September 28th, 2010
This week we're featuring a full length review of the conclusion to the Chaos Walking Trilogy, Monsters of Men.
Monsters of Men, which concludes the Chaos Walking Trilogy, continues the gradual expansion of the readers comprehension in terms of both theme and scope, by introducing a third narrator. From a reader's perspective the series began by essentially being dropped into a half familiar, half foreign world, seen through a first person narrator, a boy on the cusp of manhood who assumed the reader was from his world. Todd's own knowledge of the world around him was both incomplete and incorrect. The experience is momentarily disorienting and then increasingly compelling, as we gain in comprehension through listening to Todd's voice. In the second book a second narrator, Viola, a key character in book one, comes into play. In Monsters of Men a third voice is added, that of The Return, a member of the planet's indigenous people, The Land.
This sense of expanding perspective is brilliantly handled by Ness, and perfectly compliments the culmination of powerful events which the book depicts. At the heart of this series is an exploration of two issues, the power and nature of the human will and the power and nature of privacy. These issues are explored both as a coming of age story and as a detailed science fiction novel. The power of will is handled in a manner reminiscent of that found in Wuthering Heights, in which Heathcliff's darker side involves his willful subordination of everyone around him with the exception of Catherine, while its bright side is found in his single minded determination to maintain his connection to Catherine, and to be reunited in their separate heaven.
In Monsters of Men this develpoing theme is powerfully realized. We find a dark Heathcliff in Mayor Prentiss whose use of will to control others is increasingly refined and visible, but whose twisted tenderness for Todd, rather like Heathcliff's for Hareton Earnshaw, effects him unexpectedly. The absolute bond between Todd and Viola, their one mutual certainty, strongly echoes that of Heathcliff's and Catherine's, and is the engine of a great deal of compelling emotional exploration. It is also the focal point of Ness's secondary theme of privacy.
As Todd's noise is quieted, his bond to Viola is strained, as is his power. The broadcasting of thoughts, or Noise, initially presented as the curse of Men, is revealed as a source of power and intimacy, a blessing of this new world not a curse. The tension between choosing a private bond over public welfare is shown to be a false paradigm hiding a more profound unity, a unity paralleled in the voice of the Land. Though the Land is one voice, and which apparently has no privacy, it requires a source of will, a Sky. The role of the Sky is very like what Mayor Prentiss has in mind for himself, though in this case benign, and the Land's voice, apart from being fascinating in its own right, provides a marvelous counterpoint to the other narrations. Emotionally riveting, structurally complex, and brilliantly executed, here we have a story as profound as it is exciting.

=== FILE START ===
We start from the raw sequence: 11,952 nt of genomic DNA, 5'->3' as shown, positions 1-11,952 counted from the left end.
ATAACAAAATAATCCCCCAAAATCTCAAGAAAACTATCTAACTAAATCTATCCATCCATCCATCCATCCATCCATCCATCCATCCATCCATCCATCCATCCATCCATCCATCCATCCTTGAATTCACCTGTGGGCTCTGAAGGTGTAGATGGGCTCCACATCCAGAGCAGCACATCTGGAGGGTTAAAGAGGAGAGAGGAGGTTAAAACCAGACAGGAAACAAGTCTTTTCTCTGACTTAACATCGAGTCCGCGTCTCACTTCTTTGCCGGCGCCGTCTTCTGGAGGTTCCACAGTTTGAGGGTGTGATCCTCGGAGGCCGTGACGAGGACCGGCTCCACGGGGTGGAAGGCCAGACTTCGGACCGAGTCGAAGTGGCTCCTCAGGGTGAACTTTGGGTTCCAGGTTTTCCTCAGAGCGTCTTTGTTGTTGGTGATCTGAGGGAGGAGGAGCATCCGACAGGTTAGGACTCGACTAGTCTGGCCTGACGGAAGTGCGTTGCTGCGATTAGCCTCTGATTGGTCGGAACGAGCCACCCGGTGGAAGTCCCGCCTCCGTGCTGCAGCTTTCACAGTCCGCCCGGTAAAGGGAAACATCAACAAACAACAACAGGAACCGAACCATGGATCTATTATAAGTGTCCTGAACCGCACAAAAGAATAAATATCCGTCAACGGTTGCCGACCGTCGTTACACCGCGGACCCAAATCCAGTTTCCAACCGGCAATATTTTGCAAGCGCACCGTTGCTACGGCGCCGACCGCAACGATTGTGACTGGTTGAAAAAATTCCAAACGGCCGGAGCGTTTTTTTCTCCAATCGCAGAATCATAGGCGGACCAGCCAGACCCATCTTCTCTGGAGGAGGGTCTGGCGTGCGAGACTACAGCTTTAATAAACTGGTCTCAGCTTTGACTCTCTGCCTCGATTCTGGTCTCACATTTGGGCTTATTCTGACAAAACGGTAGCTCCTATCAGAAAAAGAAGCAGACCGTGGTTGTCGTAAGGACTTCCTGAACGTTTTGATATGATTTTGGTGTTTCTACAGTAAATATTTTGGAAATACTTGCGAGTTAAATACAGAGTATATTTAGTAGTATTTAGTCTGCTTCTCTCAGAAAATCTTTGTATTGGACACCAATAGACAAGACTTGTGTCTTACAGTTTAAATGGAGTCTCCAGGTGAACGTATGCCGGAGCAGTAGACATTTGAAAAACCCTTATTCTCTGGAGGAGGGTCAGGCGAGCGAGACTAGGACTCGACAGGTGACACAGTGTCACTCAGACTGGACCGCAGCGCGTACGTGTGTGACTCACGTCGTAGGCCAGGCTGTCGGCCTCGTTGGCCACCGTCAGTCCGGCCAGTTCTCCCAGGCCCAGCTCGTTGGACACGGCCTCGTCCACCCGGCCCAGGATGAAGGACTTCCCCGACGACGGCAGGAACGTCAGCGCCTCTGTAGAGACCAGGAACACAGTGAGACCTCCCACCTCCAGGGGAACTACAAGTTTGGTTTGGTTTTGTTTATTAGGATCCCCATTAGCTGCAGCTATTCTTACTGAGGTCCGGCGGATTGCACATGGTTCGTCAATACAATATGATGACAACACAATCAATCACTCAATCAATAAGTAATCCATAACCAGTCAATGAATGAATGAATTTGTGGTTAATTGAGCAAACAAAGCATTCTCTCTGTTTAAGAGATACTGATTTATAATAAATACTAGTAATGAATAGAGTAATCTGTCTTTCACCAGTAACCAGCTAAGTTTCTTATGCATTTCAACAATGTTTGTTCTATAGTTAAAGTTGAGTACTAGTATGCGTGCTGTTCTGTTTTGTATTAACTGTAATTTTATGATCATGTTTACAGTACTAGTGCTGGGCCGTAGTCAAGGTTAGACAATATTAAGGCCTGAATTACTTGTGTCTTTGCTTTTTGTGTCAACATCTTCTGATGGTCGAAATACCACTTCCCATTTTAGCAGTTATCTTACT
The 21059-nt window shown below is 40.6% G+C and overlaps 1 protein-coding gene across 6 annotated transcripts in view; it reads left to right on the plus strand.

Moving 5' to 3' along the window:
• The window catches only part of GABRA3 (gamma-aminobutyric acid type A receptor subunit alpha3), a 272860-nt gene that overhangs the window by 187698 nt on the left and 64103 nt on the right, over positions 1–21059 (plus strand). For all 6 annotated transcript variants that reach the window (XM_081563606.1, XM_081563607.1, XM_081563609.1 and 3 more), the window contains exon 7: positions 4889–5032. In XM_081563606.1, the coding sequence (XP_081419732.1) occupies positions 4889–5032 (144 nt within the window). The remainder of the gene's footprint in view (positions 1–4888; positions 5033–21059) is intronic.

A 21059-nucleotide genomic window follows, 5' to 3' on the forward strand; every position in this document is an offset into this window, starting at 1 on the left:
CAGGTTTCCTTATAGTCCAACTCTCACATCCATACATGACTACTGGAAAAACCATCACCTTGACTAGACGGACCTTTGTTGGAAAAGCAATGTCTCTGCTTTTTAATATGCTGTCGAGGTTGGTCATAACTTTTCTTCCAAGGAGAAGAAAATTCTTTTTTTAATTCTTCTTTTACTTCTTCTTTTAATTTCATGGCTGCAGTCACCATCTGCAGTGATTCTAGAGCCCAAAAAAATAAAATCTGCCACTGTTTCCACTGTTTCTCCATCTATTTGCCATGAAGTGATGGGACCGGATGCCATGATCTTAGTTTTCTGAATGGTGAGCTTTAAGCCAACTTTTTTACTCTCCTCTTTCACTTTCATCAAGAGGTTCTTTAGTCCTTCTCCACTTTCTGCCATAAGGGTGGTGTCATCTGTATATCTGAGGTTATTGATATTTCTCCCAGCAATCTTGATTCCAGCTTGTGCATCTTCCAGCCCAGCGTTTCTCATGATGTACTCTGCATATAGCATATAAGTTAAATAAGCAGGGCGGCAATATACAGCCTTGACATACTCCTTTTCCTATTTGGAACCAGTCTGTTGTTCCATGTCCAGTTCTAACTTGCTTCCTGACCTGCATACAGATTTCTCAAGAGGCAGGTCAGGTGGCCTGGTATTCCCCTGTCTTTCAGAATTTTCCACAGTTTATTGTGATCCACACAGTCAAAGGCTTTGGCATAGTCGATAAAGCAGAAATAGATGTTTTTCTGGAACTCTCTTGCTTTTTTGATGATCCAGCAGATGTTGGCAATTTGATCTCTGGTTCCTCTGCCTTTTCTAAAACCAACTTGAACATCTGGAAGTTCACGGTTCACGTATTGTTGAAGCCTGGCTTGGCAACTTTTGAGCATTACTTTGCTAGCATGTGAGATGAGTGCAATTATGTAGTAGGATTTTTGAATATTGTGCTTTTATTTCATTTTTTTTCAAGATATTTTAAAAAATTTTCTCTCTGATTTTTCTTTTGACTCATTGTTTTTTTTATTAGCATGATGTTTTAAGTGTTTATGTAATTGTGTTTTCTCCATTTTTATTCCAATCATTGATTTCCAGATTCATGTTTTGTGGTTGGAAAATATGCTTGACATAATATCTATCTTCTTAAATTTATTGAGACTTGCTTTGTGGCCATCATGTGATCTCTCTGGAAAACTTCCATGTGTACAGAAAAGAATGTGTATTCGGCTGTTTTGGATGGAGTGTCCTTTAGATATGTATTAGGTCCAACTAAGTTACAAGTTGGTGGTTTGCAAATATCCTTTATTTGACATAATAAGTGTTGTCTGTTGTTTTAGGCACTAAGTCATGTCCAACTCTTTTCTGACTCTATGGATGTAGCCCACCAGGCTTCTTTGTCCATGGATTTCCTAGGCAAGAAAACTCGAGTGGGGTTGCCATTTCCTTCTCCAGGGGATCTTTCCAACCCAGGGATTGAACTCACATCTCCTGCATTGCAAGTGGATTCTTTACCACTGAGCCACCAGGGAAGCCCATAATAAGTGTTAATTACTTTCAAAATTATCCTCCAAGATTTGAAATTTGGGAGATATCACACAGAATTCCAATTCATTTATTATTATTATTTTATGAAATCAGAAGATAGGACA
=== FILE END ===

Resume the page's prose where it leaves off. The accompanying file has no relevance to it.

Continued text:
Here they are! Our weekly picks for the two best: two hardcover, two paperback, and two children's books. The very best new arrivals to leap out of the box and onto our shelves this week. Call or email us if you want more information on any of these titles, or to have us hold you a copy. Or stop in and check them out in person. We'd love to see you. Thanks as always for sharing your reading with us!
Home: A Short History of Private Life
By Bryson, Bill
2010-10 - Doubleday Books
9780767919388 - Hardcover See Other Formats
List Price $28.95 - Your Price: $23.16
Bryson's new book couldn't
have chosen a more interesting topic, the history of private
life. Wondering if people have always had one, or whether, like
childhood, it is considered more of an invention? Crack the
pages and find out! ...More
By Chernow, Ron
2010-10 - Penguin Press
9781594202667 - Hardcover See Other Formats
List Price $40.00 - Your Price: $32.00
Enough Jeeves: Right Ho, Jeeves; Joy in the Morning; Very Good,
By Wodehouse, P. G.
2010-10 - W. W. Norton & Company
9780393339437 - Paperback
List Price $18.95 - Your Price: $15.16
For some reason no one has
been able to explain tome Jeeves books had virtually disappeared
as paperbacks. At last this grievous wrong has been righted with
Just Enough Jeeves the perfect starter pack for anyone
who hasn't treated themselves to the finest farce ever written.
Super Heroes: The Ultimate Pop-Up Book
By DC, Comics
2010-10 - LB Kids
9780316019989 - Hardcover See Other Formats
List Price $29.99 - Your Price: $23.99
This amazing new pop-up book
by Mathew Reinhart has been billed as the "ultimate" pop up
book. We wondered what made it the ultimate pop-up and put the
question to one of its rivals, Reinhart's classic pop-up Cinderella.
Didn't Do It
By MacLachlan, Patricia
2010-10 - Katherine Tegen Books
9780061358333 - Hardcover See Other Formats
List Price $16.99 - Your Price: $13.59
Dog lovers will melt into
instant puddles when they flip through the pages of this
wonderful book of dog portraits brought to life with heart
tugging illustrations and charming first person poems. The team
which brought us Once I Ate A Pie has struck again.
By Pinkney, Jerry
2010-09 - Dial Books
9780803735330 - Hardcover
List Price $16.99 - Your Price: $13.59
Equal time here as Jerry
Pinkney brings us this engaging rendition of the Three Little
Kittens. This is Jerry's 100th picture book. Amazing. It is also
a worthy follow up to his Caldecott Award winning The Lion and the Mouse ...More
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